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Sunday, April 14, 2024

Eviction crisis: Vulnerable residents left without options as Ealing Council defends controversial decision

Mother says she doesn't know where to go after council ends duty of care over her

Over recent months the shipping container estates of Meath and Marston Courts have been making national headlines. Labelled ‘modern slums’ and ‘shameful shanty towns’ by politicians, residents and the media alike, Ealing Council opted to close the sites with public promises that mothers who have been living in the ‘inhumane’ and sometimes dangerous conditions would all be given safe alternative accommodation.

Since this declaration, the council has hosted an extraordinary meeting to address the concerns of residents and scrutinise how mothers could remain in conditions where crime, damp, cockroaches, faulty utilities, and violence were rife for so long. While residents of Marston and Meath Court were often informed their situation was a temporary solution to housing shortages many ended up trapped in the estates for years on end.

For many, their suffering was only tolerable due to the knowledge that one day they would receive something better. Thanks to the sites’ closure that is becoming a reality for a few, however, it is not the case for all.

Paula Alexandru, is a mother of two. She has lived at Marston Court for almost two years. She has been attacked by drug dealers who would regularly use the estate’s lack of security to carry out illicit deals.

Paula Alexandru and her children Image: LDRS

She has dealt with regular bouts without hot water, cramped conditions, infestations and the mental pressure of living in a state where she feels constantly unsafe. Unlike her neighbours, Paula did not receive a letter telling her that she would be offered alternative accommodation, instead she was told that the council was relinquishing its duty of care effectively evicting her.

Despite several attempts to get the decision reviewed, and multiple pleas to the Ealing councillor in charge of housing Bassam Mahfouz, the council has remained firm. Paula tells Local Democracy Reporting Services that she is scared of what happens next.

“I don’t know where I’m gonna go next. What’s going to happen to me and the kids,” she said before adding: “After all this suffering in here in Marston Court, after they pushed me, they forced me to get in here and after everything that I have gone through they want to take me out and the kids into the street or whatever.”

The mum says she sits in her home with much of her possessions already packed in fear that bailiffs will swoop in and kick her out. While others are rehoused around her with the latest figures from the council saying that of 94 households at Meath and Marston Court 41 are still waiting to move, Paula will not be one of them.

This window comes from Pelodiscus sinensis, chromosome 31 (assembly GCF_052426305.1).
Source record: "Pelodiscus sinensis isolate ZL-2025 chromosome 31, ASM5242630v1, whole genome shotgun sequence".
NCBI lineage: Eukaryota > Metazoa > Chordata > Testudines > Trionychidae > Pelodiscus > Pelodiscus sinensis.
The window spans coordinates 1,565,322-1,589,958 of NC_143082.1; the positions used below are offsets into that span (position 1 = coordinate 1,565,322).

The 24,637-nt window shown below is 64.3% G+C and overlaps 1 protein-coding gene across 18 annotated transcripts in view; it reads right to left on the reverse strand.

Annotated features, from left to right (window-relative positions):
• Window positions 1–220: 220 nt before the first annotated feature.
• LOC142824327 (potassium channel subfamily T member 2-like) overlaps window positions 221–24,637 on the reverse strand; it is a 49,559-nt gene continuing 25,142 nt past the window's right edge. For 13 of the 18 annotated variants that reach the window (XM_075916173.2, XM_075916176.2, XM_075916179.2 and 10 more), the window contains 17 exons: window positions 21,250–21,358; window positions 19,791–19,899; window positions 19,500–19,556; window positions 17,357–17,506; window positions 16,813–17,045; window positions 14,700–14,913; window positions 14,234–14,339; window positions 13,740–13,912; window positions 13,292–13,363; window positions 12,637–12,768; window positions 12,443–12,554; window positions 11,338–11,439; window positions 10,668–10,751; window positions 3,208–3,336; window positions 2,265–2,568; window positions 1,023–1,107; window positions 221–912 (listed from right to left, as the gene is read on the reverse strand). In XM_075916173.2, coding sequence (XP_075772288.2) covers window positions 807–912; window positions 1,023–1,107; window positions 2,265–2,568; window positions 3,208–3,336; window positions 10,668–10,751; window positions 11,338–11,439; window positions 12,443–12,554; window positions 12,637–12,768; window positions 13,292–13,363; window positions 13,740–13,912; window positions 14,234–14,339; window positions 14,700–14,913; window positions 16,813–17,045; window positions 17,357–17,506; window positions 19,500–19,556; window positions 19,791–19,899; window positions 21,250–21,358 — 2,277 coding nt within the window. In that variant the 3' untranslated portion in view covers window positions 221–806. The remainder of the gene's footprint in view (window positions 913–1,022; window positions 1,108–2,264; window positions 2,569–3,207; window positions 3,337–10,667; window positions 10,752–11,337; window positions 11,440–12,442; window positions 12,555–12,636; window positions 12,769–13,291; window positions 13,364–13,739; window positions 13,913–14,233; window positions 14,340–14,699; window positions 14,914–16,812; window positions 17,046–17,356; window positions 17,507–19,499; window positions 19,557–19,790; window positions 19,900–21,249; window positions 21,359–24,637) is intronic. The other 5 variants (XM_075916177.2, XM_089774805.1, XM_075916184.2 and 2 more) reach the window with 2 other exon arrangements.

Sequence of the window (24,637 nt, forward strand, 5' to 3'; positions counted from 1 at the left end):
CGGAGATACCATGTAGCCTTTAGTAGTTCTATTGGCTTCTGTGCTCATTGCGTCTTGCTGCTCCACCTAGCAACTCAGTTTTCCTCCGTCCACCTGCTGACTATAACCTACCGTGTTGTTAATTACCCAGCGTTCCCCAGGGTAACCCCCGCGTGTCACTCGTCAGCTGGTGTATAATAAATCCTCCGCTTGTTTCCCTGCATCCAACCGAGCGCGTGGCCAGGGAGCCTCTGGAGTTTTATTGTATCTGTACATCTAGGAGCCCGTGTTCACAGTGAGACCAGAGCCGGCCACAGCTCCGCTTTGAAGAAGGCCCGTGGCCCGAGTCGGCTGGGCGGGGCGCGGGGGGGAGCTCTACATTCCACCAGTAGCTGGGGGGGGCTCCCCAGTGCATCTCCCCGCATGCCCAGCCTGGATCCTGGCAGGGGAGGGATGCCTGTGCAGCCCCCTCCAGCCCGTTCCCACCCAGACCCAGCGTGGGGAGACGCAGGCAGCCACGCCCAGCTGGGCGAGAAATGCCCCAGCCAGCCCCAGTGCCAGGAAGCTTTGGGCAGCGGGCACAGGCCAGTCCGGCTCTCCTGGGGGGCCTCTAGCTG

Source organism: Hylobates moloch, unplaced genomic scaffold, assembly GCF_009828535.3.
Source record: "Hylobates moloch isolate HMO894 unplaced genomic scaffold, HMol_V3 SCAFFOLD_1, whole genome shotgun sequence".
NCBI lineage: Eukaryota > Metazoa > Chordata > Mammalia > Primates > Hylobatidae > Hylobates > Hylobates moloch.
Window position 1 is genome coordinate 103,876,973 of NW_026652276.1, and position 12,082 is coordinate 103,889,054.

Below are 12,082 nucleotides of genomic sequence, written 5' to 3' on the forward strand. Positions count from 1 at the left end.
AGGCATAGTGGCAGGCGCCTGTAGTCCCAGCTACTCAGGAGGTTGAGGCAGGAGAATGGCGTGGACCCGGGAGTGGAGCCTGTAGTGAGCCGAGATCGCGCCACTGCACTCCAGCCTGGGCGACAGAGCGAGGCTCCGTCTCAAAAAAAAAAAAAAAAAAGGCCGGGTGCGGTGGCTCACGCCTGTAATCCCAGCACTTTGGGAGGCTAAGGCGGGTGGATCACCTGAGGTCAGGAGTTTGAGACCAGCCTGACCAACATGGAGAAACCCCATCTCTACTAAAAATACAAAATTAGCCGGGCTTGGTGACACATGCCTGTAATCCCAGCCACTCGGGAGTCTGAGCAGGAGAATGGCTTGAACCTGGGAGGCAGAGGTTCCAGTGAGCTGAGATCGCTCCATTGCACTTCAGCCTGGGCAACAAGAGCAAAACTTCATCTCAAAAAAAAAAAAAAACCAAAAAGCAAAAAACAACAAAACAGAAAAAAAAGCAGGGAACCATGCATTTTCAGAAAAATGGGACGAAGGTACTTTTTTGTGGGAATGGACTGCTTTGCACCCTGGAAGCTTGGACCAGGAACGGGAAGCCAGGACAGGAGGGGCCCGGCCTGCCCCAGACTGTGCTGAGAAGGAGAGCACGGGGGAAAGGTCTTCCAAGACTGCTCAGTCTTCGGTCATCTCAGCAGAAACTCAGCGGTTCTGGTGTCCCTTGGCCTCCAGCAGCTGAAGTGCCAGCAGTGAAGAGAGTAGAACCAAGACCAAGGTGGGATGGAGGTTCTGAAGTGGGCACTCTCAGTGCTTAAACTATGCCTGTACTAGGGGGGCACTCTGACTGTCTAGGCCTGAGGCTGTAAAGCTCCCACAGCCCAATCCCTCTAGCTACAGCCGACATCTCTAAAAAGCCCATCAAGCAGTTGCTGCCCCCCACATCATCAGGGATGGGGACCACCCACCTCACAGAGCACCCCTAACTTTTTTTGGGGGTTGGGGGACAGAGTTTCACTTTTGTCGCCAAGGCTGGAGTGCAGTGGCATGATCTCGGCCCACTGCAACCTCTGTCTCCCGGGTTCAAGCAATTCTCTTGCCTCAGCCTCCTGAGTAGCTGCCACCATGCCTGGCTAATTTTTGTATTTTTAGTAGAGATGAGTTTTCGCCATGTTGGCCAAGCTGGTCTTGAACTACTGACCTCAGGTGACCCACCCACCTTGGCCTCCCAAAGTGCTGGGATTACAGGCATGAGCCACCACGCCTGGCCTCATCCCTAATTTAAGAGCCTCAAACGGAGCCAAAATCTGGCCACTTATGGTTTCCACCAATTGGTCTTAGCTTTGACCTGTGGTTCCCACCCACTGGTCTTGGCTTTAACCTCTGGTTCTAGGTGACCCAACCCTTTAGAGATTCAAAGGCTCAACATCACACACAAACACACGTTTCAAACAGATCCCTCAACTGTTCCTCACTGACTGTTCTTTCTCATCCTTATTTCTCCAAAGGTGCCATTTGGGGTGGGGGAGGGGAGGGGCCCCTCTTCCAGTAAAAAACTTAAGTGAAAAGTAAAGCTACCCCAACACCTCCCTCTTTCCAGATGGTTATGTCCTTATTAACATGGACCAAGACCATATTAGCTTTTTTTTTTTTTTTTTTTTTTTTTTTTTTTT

Instead, she says she has been informed that social services will step in to provide her with a hotel room for a short time to ensure her 10-year-old son and 11-year-old daughter do not become homeless. To Paula, even this small bittersweet mercy seems more like a curse.

“[Ealing Council want to] put me in a hotel room f***ing out somewhere like Leeds they told me,” she said. Being moved out of London would affect everything about her children’s lives including their schooling and social relationships.

She added: “Like, do I need to go back to square one again? I don’t know where I’m gonna go next. What’s going to happen to me and the kids?

“They want to make my life worse, like by not caring, not helping, not empathising, and being supportive in any way. It’s just I hate it. I hate Ealing Council.”

Her frustration stems from what she sees as a mix-up back in April 2023 when she was offered to go view alternative accommodation but was told by the landlord she would not be accepted because she had a dog. According to Paula, this was taken as a refusal by the council which then ended their duty of care.

Paula and her dog Image: LDRS

However, she said it wasn’t her but the landlord who refused her and has challenged the council relinquishing its responsibility over her. There are also concerns about ‘overcrowding’ a term used to refer to when a living situation is deemed to be too small for a certain number of people.

In this case, Paula’s 10-year-old son and 11-year-old daughter currently share a room, something that is unlikely to change if the council move the family into a hotel. The Housing Act 1985 says that children of opposite genders over the age of 10 should not share a room and if they do this could be considered ‘overcrowding’.

Despite being directly asked by LDRS how the council will avoid breaking the law, the council has not responded. It did, however, clarify its reasons for ending its duty of care over Paula.

A council spokesperson said: “Ms Alexandru is being evicted from flat 26 Marston Court because we no longer have a legal duty to provide housing for her.

“Our legal duty to provide housing for Ms Alexandru ended in April 2023 when she refused an alternative offer of accommodation. Ms Alexandru appealed this decision, but the council’s reviews team upheld the initial decision, and on 31 October, our legal duty to provide housing for was confirmed to have ended.

“Ms Alexandru has been made a number of accommodation offers, all of which she has refused. We believe that all the properties we have offered, including a first floor three-bedroom flat in Greenford, have been entirely suitable and we are disappointed she has refused them. In addition to this, we have also offered to support Ms Alexandru in the search for an affordable property in the private rented sector.”

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